The Canadian Drug Expert Committee (CDEC) has recommended that Takhzyro (lanadelumb) be reimbursed by public drug plans when used as a preventive treatment for hereditary angioedema (HAE) attacks in patients 12 and older.
“HAE is a chronic disease that results in acute attacks of swelling of various body parts and which can be life-threatening. As a physician who treats patients with HAE, I am pleased to have access to a treatment like Takhzyro to help prevent HAE attacks,” Stephen D. Betschel, MD, and chair of The Canadian Hereditary Angioedema Network, said in a press release.
“This is an exciting development for Canadian patients living with HAE, and with CADTH’s positive recommendation, we are one step closer to getting access to this novel and important treatment option,” Betschel said.
CDEC is an arm of the Canadian Agency for Drugs and Technologies in Health (CADTH), an independent, not-for-profit organization responsible for providing healthcare decision-makers with evidence to make informed decisions.
“At Takeda, we are committed to providing new and innovative options for patients and their families and we are delighted with CADTH’s positive recommendation for Takhzyro,” said Gamze Yüceland, general manager of Takeda Canada. “We look forward to working with our partners to bring this important therapy to Canadians living with HAE as soon as possible.”
Takhzyro — developed by Shire, which is now part of Takeda — is a human antibody that works by inhibiting the activity of the enzyme kallikrein and preventing the overproduction of bradykinin, a peptide that normally regulates blood pressure and inflammation by dilating blood vessels, and, in HAE, leads to bouts of swelling.
After giving Takhzyro priority review, Health Canada approved the medication in September 2018 as a routine preventive treatment for HAE attacks in people 12 and older.
At the time, the decision was based on data from the HELP Phase 3 trial (NCT02586805), and now it has been further supported by results from the trial’s open-label extension study (NCT02741596). The new findings were recently presented in three posters (P156, P158, and P159) at the 2019 American College of Allergy, Asthma and Immunology Annual Meeting in Houston, Texas.
The original HELP study was designed to evaluate the safety and effectiveness of Takhzyro in preventing HAE attacks in 125 patients with HAE over a period of 26 weeks.
Trial findings showed that Takhzyro reduced the frequency of HAE attacks by 87% when administered by a subcutaneous (under the skin) injection at a dose of 300 mg every two weeks, and by 73% when administered at the same dose once a month, compared to a placebo.
New data from the trial’s open-label extension study, which have also been published in the Annals of Allergy, Asthma & Immunology, showed that Takhzyro maintained its safety and efficacy at reducing the frequency of HAE attacks on a long-term basis.
The open-label extension study enrolled 212 patients, including 109 who had previously completed HELP and 103 who did not participate in HELP, but had experienced at least one HAE attack in the previous three months.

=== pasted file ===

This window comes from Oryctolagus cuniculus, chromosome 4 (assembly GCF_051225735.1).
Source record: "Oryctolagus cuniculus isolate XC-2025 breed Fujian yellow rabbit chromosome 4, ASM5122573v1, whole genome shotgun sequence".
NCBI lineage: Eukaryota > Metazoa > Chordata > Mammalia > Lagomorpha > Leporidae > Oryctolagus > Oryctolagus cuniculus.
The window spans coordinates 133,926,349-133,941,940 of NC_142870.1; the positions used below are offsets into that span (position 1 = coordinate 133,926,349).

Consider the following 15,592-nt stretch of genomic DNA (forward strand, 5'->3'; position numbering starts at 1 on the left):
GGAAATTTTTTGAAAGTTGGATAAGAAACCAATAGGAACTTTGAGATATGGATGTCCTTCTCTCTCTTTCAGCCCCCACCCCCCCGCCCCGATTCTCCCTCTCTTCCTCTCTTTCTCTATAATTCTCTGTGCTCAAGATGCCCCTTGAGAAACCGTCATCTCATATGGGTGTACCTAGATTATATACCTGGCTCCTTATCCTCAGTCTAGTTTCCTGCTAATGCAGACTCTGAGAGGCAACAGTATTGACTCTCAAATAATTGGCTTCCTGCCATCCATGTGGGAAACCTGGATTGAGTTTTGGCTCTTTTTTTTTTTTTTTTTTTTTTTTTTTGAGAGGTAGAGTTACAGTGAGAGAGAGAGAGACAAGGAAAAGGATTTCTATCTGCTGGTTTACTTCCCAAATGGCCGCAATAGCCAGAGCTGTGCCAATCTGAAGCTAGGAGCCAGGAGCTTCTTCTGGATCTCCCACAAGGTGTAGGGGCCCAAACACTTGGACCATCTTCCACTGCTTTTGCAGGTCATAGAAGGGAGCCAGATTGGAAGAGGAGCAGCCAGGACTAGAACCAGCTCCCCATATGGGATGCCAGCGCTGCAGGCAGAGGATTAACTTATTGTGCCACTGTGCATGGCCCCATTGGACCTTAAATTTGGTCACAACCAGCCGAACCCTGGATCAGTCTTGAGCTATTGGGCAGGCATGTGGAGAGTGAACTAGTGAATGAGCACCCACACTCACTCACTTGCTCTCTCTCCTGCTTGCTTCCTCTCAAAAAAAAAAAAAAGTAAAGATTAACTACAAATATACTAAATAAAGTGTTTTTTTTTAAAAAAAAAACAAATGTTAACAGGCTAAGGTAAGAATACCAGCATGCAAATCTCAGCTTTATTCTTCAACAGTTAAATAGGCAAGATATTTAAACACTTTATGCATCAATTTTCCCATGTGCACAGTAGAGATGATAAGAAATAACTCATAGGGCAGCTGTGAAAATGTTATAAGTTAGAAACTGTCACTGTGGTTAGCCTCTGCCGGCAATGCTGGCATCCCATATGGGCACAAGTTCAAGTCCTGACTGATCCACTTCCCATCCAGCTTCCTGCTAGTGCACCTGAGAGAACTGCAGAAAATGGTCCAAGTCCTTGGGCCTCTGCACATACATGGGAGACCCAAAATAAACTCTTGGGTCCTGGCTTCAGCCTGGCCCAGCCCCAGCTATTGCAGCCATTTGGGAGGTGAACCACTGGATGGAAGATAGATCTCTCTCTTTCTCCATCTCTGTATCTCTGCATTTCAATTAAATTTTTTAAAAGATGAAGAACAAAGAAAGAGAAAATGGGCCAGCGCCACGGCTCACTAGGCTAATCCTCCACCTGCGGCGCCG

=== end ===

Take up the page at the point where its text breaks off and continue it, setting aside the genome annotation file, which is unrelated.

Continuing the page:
Those who participated in HELP received Takhzyro at a dose of 300 mg on day 0 and then every two weeks after having their first attack, while those who did not participate in HELP started treatment with Takhzyro (300 mg dose every two weeks) right away on day 0.
New data showed that in the overall population, Takhzyro reduced the frequency of HAE attacks by 87%, compared to baseline. Treatment reduced the rate of attacks requiring acute medical treatment by 92.6%, and the rate of moderate and severe attacks by 83.6%.
An exploratory analysis also revealed that 78% of the patients remained free of HAE attacks for more than six months and 58% for more than one year after receiving their first dose of Takhzyro.
Treatment safety analyses were consistent with previous data from HELP. During the open-label extension study, approximately 95% of the participants experienced treatment-emergent adverse events (TEAEs), but most of them were only mild or moderate in severity. The most common TEAEs reported during the study included injection site pain, erythema (skin redness), and bruising.
No serious TEAEs or deaths were reported in the course of the study.
“While the original HELP Study data has given us a strong understanding of how Takhzyro can prevent HAE attacks, the results of these analyses provide encouraging insight into its potential safety and efficacy over a longer duration,” Marc A. Riedl, MD, investigator in the open-label extension study, professor, and clinical director of the U.S. Hereditary Angioedema Association Center at the University of California, San Diego, said in a press release.
“As HAE is a lifelong condition, the long-term efficacy and safety of prophylactic medications are important factors in developing individualized HAE management plans. The HELP Study [open-label extension] analyses are a positive step forward in understanding the long-term effects of Takhzyro, and we look forward to gathering and sharing additional data as the study progresses,” Riedl added.
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